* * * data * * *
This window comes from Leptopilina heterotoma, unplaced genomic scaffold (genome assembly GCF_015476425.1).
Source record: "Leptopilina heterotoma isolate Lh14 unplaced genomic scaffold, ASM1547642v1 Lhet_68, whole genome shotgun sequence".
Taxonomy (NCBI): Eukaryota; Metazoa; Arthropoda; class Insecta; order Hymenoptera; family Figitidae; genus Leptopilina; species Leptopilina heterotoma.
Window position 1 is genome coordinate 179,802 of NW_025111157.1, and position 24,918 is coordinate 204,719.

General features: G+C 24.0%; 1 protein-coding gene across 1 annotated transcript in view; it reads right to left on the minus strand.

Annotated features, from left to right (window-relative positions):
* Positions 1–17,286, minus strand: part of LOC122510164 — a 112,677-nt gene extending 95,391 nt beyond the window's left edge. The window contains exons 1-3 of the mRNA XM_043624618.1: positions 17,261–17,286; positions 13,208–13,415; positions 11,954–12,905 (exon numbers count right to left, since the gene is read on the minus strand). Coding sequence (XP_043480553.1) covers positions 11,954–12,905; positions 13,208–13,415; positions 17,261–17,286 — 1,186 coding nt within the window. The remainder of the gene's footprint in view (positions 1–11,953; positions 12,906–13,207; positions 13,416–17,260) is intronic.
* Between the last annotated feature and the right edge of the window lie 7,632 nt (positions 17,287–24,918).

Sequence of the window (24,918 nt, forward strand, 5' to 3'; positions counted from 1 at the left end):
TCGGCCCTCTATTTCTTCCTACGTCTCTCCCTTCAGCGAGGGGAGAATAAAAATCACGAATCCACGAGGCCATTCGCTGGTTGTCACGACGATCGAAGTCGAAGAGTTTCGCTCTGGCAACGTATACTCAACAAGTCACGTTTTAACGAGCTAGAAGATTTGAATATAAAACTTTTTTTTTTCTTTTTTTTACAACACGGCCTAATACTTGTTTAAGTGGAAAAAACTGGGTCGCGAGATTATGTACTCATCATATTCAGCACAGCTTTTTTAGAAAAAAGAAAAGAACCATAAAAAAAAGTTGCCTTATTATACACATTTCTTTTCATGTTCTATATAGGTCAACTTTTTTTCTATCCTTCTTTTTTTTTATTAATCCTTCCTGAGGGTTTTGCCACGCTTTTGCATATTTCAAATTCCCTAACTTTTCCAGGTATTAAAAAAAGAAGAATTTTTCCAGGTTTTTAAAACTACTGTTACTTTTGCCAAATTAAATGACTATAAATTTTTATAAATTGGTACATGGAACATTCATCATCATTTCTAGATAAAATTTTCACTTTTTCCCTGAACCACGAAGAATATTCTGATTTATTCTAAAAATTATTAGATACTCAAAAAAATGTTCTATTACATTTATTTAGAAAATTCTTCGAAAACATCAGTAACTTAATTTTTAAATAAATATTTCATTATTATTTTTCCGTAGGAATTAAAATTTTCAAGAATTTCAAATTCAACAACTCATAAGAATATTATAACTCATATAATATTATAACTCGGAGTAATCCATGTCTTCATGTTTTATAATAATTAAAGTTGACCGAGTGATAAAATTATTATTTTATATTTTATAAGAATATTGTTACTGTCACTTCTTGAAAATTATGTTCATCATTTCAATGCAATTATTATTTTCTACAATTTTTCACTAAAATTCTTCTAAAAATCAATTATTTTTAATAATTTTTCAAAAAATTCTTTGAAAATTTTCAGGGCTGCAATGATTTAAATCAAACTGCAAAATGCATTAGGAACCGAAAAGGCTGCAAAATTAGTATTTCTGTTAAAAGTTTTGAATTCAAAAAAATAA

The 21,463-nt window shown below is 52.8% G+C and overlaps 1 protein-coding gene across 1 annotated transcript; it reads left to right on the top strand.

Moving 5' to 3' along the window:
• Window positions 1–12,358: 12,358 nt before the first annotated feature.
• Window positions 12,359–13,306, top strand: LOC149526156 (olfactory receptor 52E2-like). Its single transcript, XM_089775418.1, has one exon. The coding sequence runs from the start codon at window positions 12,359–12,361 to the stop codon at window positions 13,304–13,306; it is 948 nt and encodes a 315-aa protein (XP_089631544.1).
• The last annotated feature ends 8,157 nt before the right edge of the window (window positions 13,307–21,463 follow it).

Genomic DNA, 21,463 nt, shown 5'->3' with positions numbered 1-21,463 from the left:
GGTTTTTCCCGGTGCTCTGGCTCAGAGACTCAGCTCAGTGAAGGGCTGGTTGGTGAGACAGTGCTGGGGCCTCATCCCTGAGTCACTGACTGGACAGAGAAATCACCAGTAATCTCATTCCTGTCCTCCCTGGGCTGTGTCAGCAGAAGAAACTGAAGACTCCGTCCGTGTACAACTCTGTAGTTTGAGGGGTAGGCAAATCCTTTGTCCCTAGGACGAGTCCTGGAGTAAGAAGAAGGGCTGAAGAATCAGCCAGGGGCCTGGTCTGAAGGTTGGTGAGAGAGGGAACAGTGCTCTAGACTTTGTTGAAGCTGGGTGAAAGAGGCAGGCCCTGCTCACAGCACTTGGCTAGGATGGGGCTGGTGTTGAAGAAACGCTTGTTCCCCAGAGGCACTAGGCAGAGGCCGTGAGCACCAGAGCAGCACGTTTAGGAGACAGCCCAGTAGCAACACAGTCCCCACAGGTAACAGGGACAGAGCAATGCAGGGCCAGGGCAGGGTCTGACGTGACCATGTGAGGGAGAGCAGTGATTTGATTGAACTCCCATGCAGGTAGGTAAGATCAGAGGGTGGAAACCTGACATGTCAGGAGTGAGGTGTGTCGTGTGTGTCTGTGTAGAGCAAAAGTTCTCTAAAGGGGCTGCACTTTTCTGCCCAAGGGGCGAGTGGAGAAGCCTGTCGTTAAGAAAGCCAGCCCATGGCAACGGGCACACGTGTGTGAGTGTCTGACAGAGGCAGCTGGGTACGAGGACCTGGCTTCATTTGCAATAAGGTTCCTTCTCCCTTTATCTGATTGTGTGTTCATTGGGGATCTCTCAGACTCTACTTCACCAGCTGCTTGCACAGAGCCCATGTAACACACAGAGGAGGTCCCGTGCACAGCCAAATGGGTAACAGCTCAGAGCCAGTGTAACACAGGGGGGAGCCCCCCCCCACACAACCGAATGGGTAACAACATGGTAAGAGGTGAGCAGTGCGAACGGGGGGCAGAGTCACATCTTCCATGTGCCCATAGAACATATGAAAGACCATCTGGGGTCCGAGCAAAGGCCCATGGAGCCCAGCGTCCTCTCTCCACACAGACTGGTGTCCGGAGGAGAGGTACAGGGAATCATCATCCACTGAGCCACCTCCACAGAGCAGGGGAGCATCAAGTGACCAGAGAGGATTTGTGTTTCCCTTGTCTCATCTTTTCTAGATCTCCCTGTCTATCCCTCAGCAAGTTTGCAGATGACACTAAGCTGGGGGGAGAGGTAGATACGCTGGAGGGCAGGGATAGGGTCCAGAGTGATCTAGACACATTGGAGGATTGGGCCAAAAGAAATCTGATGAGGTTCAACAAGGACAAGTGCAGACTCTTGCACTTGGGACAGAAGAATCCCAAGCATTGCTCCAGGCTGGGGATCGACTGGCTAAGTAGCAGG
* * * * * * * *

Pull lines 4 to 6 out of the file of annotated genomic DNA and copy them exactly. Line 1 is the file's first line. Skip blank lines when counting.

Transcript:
Window position 1 is genome coordinate 179,802 of NW_025111157.1, and position 24,918 is coordinate 204,719.

General features: G+C 24.0%; 1 protein-coding gene across 1 annotated transcript in view; it reads right to left on the minus strand.

Annotated features, from left to right (window-relative positions):